Our own stunning (but non-acting) dog HELLO was in attendance for at least his 6th? episode of SiCP and although he sat like a very GOOD BOY throughout the show and didn’t bark or make any kind of noises, I am positive he approved of Peanut’s role as Crab, and wants our readers to know that he was also glad I brought a bag of treats to the show.  His sister/buddy KatieDog also thought Peanut was good.  I don’t think Katiedog (who only joined our family last year, and thus is relatively unfamiliar with the Arts) really “knew” she was at a play, but she certainly liked being outside on a blanket with her best friends.  And, in the end, isn’t that a large part of Shakespeare in the Park?  So I think Katiedog was mostly getting the idea, right?  And oh yeah, a large dog seated nearby with other audience members REALLY liked the show—he barked enthusiastically at every scene transition.  Our dogs weren’t quite as loud.  But Peanut.  I’m off topic.  Peanut was awesome.  I support dog actors, provided they want to be actors, and not at home licking feet or whatever.  Next.

Shakespeare in Clark Park Summary…what would Tara say….I’ll channel her now:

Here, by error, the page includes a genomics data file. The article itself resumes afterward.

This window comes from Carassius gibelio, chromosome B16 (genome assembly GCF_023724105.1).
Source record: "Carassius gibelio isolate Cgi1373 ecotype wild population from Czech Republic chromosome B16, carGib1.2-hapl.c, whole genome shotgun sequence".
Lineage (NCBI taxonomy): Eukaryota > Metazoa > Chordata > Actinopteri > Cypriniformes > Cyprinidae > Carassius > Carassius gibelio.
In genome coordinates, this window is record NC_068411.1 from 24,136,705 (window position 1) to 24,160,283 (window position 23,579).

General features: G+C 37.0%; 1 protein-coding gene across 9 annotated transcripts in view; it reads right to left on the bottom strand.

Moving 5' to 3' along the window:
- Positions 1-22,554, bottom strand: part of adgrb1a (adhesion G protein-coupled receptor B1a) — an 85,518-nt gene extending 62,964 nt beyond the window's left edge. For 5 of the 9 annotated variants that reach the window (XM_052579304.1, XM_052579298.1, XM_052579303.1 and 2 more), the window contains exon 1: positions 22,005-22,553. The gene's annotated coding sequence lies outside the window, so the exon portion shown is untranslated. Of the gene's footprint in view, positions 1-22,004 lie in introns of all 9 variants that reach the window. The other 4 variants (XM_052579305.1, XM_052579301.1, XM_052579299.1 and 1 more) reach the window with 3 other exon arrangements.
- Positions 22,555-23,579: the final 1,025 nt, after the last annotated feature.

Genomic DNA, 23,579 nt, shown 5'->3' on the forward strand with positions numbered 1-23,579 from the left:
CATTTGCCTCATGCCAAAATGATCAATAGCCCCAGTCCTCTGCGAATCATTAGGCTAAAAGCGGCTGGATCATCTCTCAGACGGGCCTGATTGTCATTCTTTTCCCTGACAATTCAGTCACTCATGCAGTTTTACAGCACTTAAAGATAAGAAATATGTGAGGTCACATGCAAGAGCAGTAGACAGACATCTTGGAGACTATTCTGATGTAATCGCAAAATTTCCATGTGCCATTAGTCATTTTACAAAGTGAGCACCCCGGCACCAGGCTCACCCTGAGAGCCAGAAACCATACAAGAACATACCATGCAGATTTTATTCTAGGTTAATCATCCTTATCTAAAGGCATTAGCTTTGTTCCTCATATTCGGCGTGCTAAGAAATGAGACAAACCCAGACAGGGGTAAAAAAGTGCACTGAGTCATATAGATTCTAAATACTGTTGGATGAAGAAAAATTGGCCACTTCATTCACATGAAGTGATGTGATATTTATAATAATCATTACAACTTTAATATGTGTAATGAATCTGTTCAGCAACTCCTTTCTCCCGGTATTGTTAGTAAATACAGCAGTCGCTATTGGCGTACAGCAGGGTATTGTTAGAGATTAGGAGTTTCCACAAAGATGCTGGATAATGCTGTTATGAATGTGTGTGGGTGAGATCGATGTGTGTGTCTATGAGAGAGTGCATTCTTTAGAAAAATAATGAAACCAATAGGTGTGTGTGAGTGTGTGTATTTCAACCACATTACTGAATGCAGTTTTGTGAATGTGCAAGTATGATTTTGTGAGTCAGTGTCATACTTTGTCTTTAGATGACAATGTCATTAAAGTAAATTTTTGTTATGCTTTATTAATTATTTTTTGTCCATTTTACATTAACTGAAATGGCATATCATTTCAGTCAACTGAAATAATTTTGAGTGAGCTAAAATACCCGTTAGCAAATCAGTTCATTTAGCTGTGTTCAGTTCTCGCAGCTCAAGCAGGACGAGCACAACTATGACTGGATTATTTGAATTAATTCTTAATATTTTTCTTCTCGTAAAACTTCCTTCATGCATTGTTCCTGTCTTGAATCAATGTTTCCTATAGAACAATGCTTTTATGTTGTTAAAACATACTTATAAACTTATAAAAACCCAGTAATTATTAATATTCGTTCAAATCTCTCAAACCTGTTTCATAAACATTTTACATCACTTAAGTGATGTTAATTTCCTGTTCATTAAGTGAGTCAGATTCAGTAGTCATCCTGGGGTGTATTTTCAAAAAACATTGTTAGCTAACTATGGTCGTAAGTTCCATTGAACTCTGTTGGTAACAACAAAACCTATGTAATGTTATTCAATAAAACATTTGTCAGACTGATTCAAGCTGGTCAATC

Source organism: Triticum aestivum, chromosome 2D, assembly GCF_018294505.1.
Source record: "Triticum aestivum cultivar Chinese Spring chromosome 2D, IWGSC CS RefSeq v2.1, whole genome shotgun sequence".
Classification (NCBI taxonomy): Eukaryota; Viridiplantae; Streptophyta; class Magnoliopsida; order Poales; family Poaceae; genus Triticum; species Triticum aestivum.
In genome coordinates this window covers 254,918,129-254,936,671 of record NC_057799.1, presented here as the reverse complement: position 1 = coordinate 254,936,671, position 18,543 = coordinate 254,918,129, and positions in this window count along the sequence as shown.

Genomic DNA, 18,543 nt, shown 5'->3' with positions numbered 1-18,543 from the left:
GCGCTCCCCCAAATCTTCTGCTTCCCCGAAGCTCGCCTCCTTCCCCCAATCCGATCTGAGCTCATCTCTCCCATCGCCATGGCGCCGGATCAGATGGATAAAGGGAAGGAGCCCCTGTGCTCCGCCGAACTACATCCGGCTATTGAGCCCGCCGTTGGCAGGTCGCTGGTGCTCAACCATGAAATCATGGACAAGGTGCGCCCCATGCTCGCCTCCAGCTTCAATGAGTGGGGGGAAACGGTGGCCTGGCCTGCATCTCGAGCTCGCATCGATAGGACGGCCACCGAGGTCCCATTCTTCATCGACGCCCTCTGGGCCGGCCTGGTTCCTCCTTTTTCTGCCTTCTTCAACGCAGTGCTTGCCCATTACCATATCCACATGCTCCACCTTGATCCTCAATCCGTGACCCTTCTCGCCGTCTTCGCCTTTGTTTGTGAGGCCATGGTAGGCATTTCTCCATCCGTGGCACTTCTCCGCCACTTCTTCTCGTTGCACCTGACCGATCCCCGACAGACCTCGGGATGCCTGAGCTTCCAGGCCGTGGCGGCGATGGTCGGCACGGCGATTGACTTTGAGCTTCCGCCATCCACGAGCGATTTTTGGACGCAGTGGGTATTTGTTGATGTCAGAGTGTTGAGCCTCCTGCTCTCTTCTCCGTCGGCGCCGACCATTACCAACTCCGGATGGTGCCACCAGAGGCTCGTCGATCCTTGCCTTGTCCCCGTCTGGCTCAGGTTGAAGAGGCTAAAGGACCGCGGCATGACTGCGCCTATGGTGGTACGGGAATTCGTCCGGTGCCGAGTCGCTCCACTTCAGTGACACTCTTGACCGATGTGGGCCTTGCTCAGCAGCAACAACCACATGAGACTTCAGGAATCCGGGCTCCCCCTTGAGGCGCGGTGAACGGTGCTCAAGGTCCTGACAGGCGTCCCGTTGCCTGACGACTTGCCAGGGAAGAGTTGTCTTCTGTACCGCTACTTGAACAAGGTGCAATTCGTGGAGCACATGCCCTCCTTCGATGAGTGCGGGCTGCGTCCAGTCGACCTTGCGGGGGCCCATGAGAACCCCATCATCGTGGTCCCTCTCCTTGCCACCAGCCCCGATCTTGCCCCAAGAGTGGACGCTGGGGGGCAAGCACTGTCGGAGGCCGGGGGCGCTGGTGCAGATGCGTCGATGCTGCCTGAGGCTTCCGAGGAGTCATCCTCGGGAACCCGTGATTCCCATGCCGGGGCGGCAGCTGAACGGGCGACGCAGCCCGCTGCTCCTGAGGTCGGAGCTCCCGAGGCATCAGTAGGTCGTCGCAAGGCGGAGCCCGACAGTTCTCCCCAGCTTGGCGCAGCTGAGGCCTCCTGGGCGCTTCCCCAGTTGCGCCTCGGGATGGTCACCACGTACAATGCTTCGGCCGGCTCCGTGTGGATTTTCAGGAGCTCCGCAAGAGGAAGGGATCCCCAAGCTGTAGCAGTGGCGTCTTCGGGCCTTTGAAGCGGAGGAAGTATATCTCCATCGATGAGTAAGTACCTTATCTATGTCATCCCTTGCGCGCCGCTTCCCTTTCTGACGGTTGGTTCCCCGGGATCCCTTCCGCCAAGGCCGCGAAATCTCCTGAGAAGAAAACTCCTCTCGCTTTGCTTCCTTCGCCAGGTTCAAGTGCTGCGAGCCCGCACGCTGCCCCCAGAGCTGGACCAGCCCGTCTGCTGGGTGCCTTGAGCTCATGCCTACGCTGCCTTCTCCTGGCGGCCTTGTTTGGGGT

KUDOS, fine sirs, I say more to come, please!

NEW Tara Says Graphic

The Two Gentlemen of Verona

……It was a rough week for the Bard in the park. I believe a number of thunderstorms forced the troop into their backup “rainday space”, indoors at USP.  However, on the final night of the run , our family was lucky enough to be able to enjoy this summer tradition in the hot humid park. This was the first year that I have attended where the play took place in the “back–ie.Kingsessing” side of the Clark Park bowl. The steep incline on the west side of the bowl did serve as natural bleachers but, it should be noted, the playground action occasionally found its way into the performance space -which may happen less when using the front of the bowl.

I found the play enjoyable but it was not one of my favorites (through no fault of the actors, just not my favorite Shakespeare play). I had a bit of trouble at the start of the play identifying the names of each character- soundwise, some of the dialogue was slightly hard to hear–but I admit that that my attention may have wandered more than it should have.

I like that the organizing group has involved the community in each of the recent performances. Clay mentioned the 50’s theme and dancing and I wonder if this was a mechanism to increase the chorus cast of the play to continue to offer opportunities to the Curio camp participants and West Philadelphia community.


I don’t remember many of the jokes. I feel like Clay described the vibe of his set quite well. We were at the early show on Friday night and I have to wonder if he was just warming up for the evening. I did have a great time at the show even if I don’t remember specific jokes, and I would recommend him to friends, and I would definitely go see him again.

Thats the end of the short review update!  See you next time!  Hopefully a little sooner than later!